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Cough CPR Won’t Fend Off a Heart Attack

By Kathy Hubbard
Maybe you’ve seen the email or a Facebook posting. A friend of mine sent it to me as a potential subject for an article. It claims to be important information for everyone to know in the event that they have a heart attack while alone. Little did my friend know that the information was wrong, really wrong.
The email says that if “suddenly you start experiencing severe pain in your chest that starts to drag out into your arm and up into your jaw …you should start coughing repeatedly and vigorously. A deep breath should be taken before each cough, and the cough must be deep and prolonged, as when producing sputum from deep inside the chest.”
It’s attributed to Rochester Regional Health in New York. Their website says, “We can find no record that an article even resembling this was produced by Rochester General Hospital within the last 20 years. Furthermore, the medical information listed in the article cannot be verified by current medical literature and is in no way condoned by this hospital’s medical staff. Also, both The Mended Hearts, Inc., a support organization for heart patients, and the American Heart Association have said that this information should not be forwarded or used by anyone.”
Snopes, the rumor research gurus, said, “Those kindhearted souls who started it on its way likely had no inkling the advice they were forwarding could potentially be harmful to someone undergoing a heart attack, but that is indeed the case.”
In an article published by the Cleveland Clinic’s Heart and Vascular Team, they say, “The real danger about the misinformation regarding so-called ‘cough CPR’ is that it could prevent heart attack victims from getting the life-saving help they need.”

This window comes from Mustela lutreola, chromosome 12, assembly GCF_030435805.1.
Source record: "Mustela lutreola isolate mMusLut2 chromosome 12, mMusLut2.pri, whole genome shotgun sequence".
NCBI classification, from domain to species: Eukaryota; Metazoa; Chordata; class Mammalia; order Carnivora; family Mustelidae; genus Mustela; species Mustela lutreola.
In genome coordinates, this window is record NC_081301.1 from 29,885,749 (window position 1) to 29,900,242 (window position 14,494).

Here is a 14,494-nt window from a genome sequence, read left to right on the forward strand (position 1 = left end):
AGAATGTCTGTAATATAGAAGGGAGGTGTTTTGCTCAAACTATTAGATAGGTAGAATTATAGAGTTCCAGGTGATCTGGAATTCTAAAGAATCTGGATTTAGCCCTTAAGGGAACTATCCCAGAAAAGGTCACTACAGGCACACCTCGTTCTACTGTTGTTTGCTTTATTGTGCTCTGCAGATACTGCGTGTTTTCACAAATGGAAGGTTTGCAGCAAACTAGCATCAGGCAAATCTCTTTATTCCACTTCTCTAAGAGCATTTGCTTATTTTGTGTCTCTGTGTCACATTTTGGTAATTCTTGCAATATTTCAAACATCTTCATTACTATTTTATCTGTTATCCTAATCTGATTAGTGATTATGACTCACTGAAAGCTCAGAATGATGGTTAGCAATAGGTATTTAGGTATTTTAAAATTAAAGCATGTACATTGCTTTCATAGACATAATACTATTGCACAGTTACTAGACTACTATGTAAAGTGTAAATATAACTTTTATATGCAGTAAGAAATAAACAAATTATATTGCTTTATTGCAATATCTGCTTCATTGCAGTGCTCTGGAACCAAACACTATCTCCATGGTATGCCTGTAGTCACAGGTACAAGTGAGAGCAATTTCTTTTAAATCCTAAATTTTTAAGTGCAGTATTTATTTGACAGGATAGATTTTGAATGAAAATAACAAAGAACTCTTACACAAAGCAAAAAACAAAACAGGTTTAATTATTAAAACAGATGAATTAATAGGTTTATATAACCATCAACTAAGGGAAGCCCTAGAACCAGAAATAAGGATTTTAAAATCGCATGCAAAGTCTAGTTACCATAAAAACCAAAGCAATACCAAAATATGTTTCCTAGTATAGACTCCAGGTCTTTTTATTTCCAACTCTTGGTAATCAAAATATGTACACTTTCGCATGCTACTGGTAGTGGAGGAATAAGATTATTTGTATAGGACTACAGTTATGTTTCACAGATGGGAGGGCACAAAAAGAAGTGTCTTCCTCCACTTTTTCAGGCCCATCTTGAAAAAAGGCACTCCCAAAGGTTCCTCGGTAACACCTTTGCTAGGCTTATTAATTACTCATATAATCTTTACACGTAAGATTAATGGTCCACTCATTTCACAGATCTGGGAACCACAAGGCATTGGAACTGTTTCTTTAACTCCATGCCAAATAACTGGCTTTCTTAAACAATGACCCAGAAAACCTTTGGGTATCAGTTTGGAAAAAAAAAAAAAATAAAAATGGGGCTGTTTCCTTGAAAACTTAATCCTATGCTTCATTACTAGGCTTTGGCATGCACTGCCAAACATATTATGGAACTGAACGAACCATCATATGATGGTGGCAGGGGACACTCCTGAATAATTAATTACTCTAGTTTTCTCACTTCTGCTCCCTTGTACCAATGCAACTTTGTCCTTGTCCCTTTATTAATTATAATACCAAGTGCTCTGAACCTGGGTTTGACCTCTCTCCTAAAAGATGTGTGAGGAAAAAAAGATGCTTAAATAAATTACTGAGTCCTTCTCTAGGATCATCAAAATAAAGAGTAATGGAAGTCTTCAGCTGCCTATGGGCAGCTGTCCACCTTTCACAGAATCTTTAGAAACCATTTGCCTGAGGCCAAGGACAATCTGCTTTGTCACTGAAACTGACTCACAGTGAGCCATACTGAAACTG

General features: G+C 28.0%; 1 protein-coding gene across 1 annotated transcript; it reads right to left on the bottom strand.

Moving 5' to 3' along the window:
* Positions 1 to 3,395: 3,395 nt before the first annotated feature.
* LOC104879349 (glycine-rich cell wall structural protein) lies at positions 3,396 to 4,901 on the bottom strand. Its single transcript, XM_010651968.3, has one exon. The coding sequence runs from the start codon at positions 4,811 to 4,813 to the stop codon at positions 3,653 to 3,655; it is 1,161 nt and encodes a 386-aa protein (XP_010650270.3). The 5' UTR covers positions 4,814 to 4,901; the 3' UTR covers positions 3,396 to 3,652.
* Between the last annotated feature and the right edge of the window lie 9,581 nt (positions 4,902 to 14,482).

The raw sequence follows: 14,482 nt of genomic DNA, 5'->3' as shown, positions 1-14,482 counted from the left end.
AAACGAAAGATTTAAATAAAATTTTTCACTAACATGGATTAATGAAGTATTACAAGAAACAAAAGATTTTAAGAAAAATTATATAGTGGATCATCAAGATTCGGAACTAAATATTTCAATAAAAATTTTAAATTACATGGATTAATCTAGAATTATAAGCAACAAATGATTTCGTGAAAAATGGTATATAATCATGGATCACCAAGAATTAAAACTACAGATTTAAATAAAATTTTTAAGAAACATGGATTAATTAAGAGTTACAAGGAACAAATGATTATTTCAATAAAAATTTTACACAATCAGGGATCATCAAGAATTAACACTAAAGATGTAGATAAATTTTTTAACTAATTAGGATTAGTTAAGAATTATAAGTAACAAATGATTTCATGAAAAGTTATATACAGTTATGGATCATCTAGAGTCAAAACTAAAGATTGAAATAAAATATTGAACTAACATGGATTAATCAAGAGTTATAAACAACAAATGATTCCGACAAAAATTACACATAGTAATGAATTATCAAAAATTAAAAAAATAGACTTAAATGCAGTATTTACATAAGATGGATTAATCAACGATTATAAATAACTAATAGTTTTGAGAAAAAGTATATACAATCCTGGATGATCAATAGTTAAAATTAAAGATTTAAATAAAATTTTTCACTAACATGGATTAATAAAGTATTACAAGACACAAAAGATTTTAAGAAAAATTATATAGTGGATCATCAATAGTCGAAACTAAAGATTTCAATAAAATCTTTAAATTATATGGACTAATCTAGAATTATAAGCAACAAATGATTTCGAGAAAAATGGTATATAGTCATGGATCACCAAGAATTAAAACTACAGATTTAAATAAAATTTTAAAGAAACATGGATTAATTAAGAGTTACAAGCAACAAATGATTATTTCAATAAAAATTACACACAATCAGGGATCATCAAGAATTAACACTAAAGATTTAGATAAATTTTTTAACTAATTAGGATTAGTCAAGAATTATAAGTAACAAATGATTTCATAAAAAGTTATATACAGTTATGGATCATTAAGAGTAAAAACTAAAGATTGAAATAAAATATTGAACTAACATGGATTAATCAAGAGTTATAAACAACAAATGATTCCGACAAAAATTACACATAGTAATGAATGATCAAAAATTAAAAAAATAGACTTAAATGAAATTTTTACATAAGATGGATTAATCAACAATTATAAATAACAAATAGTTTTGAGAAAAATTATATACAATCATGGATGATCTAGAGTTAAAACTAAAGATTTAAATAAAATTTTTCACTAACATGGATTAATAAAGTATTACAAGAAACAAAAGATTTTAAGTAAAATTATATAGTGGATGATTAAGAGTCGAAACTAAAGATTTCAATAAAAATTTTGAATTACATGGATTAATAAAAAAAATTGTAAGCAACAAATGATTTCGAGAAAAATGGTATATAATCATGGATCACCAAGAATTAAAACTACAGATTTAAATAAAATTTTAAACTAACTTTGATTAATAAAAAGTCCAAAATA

In very specific situations cough CPR can help someone who is in cardiac arrest. Not someone having a heart attack. And, it’s important to note that it’s a technique that has to be taught by a medical professional, not by reading an instruction sheet. During some heart catheterization procedures the cardiologist may have the patient cough if they develop a sudden irregular heartbeat. This patient is not having a heart attack.
So, if you printed out that email and posted it on your fridge, take it down. Then, put up a reminder of the warning signs of a heart attack:
• Uncomfortable pressure, fullness or squeezing pain in the center of the chest.
• Discomfort or pain spreading beyond the chest to the shoulders, neck, jaw, teeth, or one or both arms, or occasionally the upper abdomen.
• Shortness of breath.
• Lightheadedness, dizziness, fainting.
• Sweating
• Nausea
Remember that you most likely will not have all of these symptoms at the same time and that you may have warning signs hours, days or weeks in advance of a heart attack.
Then, memorize what you are supposed to do starting with calling 911. The Mayo Clinic says, “Don’t ignore or attempt to tough out the symptoms of a heart attack for more than five minutes.”
Don’t try to drive yourself to the hospital. That’d be an accident in the making. Plus, the emergency medical crews are specifically trained on how to treat heart attacks including how to administer medications that will not only make you more comfortable, but will most likely save your life.
After you call 911 chew and swallow an aspirin. That is, of course, if you aren’t allergic to them. Then, after unlocking your front door, sit down and rest while you wait for the EMS to arrive. Don’t run around the house trying to get chores finished.
If you’ve been prescribed nitroglycerin, take it as directed.
“Do not take anyone else’s nitroglycerin, because that could put you in more danger,” Mayo Clinic says.
“If you’re with a person who might be having a heart attack and he or she is unconscious, tell the 911 dispatcher. The dispatcher can instruct you in the proper procedures until help arrives,” they say.
I say, take a course in CPR. Classes are held at Selkirk Fire, Rescue and EMS the first Monday of every month from 4 to 6 p.m. You can register online at sandpointfire.com/cprfirstaid.asp.
Kathy Hubbard is a member of Bonner General Health Foundation Advisory Council. She can be reached at 264-4029 or kathyleehubbard@yahoo.com.

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